Unconventional Meeting Concept Allows Attendees to Guide Their Own Learning

Most conferences are missing discussion and togetherness. The "unconference" concept breaks the boring meeting mold and encourages active participation and sharing of ideas and best practices. Attendees vote on topics they want to see presented.

More than 300 executives, entrepreneurs, service providers and marketing enthusiasts are expected to attend more than 30 learning sessions at MarketingCamp's second "unconference" in San Francisco, Calif. on March 30.

This meeting is tailored to the needs of marketing professionals working in and around San Francisco who want to learn and share innovative marketing strategies, tactics and tools. Sessions will cover marketing topics that focus on the region's most crucial business concerns, from performance marketing to brand building. Topics of presentations and discussions are selected by participant voting, assuring that each person takes responsibility for what they get out of the meeting and that each topic is attended by those who are the most interested.

The first of these MarketingCamps took place on Nov. 3, 2012 at Nokia's campus in Sunnyvale, Calif. Paul Wcislo, founder of MarketingCamp and Intrepid Communications, learned the unconference model from Dave Nielsen, the leader behind Cloud Camp, an unconference for cloud computing professionals. "The concept of the unconference is a unique, thoroughly stimulating form of connecting and learning," Wcislo said. "Dave has presented more than 300 unconferences. It was through his work that I realized I needed to contribute to developing an unconference in my field of expertise."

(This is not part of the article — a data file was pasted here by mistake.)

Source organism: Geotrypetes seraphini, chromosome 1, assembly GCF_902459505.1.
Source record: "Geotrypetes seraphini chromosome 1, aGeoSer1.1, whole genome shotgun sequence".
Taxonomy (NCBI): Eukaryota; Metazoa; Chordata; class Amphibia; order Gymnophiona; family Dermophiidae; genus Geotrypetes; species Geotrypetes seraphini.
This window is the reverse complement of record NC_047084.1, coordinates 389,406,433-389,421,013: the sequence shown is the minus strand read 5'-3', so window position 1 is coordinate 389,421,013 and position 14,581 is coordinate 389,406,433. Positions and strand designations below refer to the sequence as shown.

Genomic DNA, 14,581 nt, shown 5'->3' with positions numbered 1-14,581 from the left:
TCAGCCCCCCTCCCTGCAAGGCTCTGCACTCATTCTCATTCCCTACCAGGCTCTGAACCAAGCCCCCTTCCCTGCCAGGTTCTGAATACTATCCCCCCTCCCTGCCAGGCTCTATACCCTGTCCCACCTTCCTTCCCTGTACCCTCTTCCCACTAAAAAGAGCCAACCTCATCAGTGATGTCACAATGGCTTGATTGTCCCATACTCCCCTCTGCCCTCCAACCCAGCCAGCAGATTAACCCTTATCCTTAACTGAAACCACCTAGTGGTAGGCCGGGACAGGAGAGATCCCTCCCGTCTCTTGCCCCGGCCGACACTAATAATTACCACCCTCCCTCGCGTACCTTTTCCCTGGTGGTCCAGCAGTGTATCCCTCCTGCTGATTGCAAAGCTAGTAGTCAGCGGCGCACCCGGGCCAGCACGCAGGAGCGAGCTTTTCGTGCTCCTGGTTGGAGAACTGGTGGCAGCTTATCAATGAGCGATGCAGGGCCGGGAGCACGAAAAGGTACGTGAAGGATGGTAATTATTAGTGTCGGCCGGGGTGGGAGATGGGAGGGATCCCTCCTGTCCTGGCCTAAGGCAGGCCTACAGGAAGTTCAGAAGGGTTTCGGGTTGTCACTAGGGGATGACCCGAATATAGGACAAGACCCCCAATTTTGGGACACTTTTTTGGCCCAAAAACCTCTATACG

Unconferences have been extremely successful for many years in bringing together people from diverse motivations and backgrounds to self-organize topics of greatest interest to the group, with an emphasis on interaction, discussion and debate.

The unconference concept evolved from Open Space Technology (OST), a methodology for conducting meetings developed by Harrison Owen in the 1980s, in which participants' own questions and interests drive the meeting.

"Open Space Technology is a world product," says Owen. "Many of the basic ideas come from a small West African village, the Native American tradition, and the wisdom of the East."

This unconference only has two rules. 1) The Law of Two Feet: If at any time participants feel that they are not learning or contributing, they are free to walk away and attend another session or depart the entire meeting. 2) Above All, Respect: At all times, everyone in attendance will respectfully collaborate, debate, dialogue and innovate to share, learn and grow.

"The result is an astounding increase in leadership, participation and inspired results compared to what conferences have become," said Natascha Thomson, owner and founder of MarketingXLerator. "Discussion and togetherness are maximized, and so is satisfaction of the attendees, who are no longer passive listeners, but active participants in the unconference."
Registration is free, and tickets are available at Seats are limited. "The more participants that join us, the more engaging will be our conversation because of the diversity of voices involved," Wcislo said.

If you'd like more information about this topic, or to schedule an interview with Paul Wcislo, please call Heidi Willbanks at

Categories: Conventions, Trade Shows, Meetings, and Events, Conventions, Trade Shows, Meetings and Events

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Heidi Willbanks
Hult International Business School
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